Streetwise Professor

August 30, 2008

Property Rights Economics 101

Filed under: Economics,Energy,Russia — The Professor @ 9:52 am

An article on the McClatchy wire states that the Russian oil industry is facing a dire future due to “the practice of reaping quick profits and ignoring long-term interests.” This is no big surprise to those who understand the effects of insecure property rights on the incentives to (a) invest in specific assets, and (b) take as much as you can grab today because it may not be yours tomorrow. There are few assets more specific than an oil well. If you invest wisely today to maximize the present value of the well’s future output, that does you no good if you’re not around to claim those future flows (because, for instance, you’re rotting in a jail in Chita.) So, to hell with the future–maximize what you can produce today, even though that impairs the well’s long run value.

This is somewhat ironic because in the early days of the oil boom, the property rights regime in the US favored accelerated depletion of wells due to its failure to address the common pool problem, whereas Tsarist Russia encouraged a longer view. This was reflected, in part, by the far larger number of wells drilled in the US to produce a given amount of oil. In the US, competing producers (including wildcatters) drilled wells to get the oil from a given pool before somebody else did. This wasteful competition was attenuated in Russia.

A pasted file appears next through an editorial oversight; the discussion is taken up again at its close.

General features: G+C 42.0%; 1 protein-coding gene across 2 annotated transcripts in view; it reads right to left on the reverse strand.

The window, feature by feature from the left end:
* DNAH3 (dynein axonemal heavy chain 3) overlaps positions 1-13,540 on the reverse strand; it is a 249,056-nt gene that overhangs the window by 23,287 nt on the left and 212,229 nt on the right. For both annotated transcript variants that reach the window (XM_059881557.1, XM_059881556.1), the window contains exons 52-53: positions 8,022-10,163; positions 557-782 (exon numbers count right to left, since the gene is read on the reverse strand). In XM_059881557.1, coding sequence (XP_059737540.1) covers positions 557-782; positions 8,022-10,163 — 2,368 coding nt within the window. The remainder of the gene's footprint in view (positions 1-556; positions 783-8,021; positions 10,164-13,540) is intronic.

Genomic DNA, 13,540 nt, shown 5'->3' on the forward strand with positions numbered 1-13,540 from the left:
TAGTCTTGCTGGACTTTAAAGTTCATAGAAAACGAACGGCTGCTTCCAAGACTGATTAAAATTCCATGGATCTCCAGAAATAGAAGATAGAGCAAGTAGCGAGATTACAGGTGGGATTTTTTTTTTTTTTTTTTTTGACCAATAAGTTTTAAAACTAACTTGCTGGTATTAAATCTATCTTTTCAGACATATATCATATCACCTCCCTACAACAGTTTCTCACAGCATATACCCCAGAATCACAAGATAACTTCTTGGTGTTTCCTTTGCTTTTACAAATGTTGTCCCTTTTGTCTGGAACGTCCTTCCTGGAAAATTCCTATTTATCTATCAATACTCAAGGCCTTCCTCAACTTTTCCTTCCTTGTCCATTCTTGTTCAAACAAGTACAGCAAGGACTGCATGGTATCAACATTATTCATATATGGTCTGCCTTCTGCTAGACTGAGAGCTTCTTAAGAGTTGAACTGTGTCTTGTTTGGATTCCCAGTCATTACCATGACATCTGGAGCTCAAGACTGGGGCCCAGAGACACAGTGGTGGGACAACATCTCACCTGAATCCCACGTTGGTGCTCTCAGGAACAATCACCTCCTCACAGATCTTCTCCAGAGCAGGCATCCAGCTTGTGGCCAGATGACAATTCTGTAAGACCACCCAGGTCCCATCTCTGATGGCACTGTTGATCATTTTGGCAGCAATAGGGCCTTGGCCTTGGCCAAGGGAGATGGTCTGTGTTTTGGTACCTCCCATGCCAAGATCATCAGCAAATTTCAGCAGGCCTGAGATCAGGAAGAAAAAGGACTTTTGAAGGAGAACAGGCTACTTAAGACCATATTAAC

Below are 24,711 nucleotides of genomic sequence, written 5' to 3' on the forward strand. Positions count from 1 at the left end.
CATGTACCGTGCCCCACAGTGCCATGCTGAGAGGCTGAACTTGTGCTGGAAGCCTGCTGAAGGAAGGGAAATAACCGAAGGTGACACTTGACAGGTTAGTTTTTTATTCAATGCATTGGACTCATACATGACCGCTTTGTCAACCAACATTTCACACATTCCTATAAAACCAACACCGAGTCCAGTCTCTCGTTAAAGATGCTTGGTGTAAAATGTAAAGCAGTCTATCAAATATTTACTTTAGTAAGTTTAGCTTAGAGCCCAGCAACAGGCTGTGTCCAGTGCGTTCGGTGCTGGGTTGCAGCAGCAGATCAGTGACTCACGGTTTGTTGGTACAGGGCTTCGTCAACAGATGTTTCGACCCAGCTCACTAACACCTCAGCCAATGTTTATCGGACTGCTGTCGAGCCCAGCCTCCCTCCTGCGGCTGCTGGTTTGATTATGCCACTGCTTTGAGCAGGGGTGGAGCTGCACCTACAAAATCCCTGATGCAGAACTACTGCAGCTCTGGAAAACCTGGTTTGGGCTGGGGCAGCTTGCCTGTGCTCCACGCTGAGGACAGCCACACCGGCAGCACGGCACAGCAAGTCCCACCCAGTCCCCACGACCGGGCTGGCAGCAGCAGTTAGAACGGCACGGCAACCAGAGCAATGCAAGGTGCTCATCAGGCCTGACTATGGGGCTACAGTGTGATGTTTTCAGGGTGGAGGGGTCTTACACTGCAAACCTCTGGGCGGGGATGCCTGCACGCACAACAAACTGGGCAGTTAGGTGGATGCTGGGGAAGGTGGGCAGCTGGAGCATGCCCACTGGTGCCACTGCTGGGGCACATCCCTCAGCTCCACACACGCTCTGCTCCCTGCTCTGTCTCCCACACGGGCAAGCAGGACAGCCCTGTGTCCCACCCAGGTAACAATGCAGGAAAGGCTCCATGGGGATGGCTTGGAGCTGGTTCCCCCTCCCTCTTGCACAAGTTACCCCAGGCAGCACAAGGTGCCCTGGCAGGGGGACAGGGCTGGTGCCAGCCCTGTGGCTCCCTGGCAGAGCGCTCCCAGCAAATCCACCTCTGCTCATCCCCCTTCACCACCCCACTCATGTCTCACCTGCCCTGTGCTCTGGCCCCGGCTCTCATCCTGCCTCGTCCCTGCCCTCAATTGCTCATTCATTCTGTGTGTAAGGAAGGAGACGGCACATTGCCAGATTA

Short-termism is clearly an important–and arguably the dominant–source of friction between BP and its Russian partners in BP-TNK. The Russians want to maximize current cash flows, BP wants to take a longer view. This short-termism is also likely an important cause of the relatively low rate of fixed investment in Russia. And this short-termism is a direct result of the insecurity of property in Russia. The constant threats of state expropriation and corporate raiding a la Russe will continue to impede Russian economic growth.

The contrast with China is of some interest. Formal property rights are absent in China too, but China’s rulers act more like “stationary bandits” (in Mancur Olson’s felicitous phrase) with an “encompassing” interest in the long run health of the nation’s economy. They apparently figure they have a high probability of being around for awhile, and therefore temper their short term exactions in order to enhance their future take. Thus, property rights are informally protected and relatively secure (by comparison to the Chinese past and Russia, but not to the US.)

Russia’s rulers, by contrast, act like Olson’s “roving bandits.” Apparently insecure in their future prospects, they lean towards taking today and letting the future take care of itself. The Putinists probably have a longer view than the pirates of the 90s, but they clearly have shorter time horizons than their Chinese counterparts. In an environment where competing clans vie for control, this is probably a rational view. My clan may control asset X today, but who is to say that the competing clan may not seize it tomorrow? So rather than enhance X’s future potential, grab as much as I can from it today.

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5 Comments »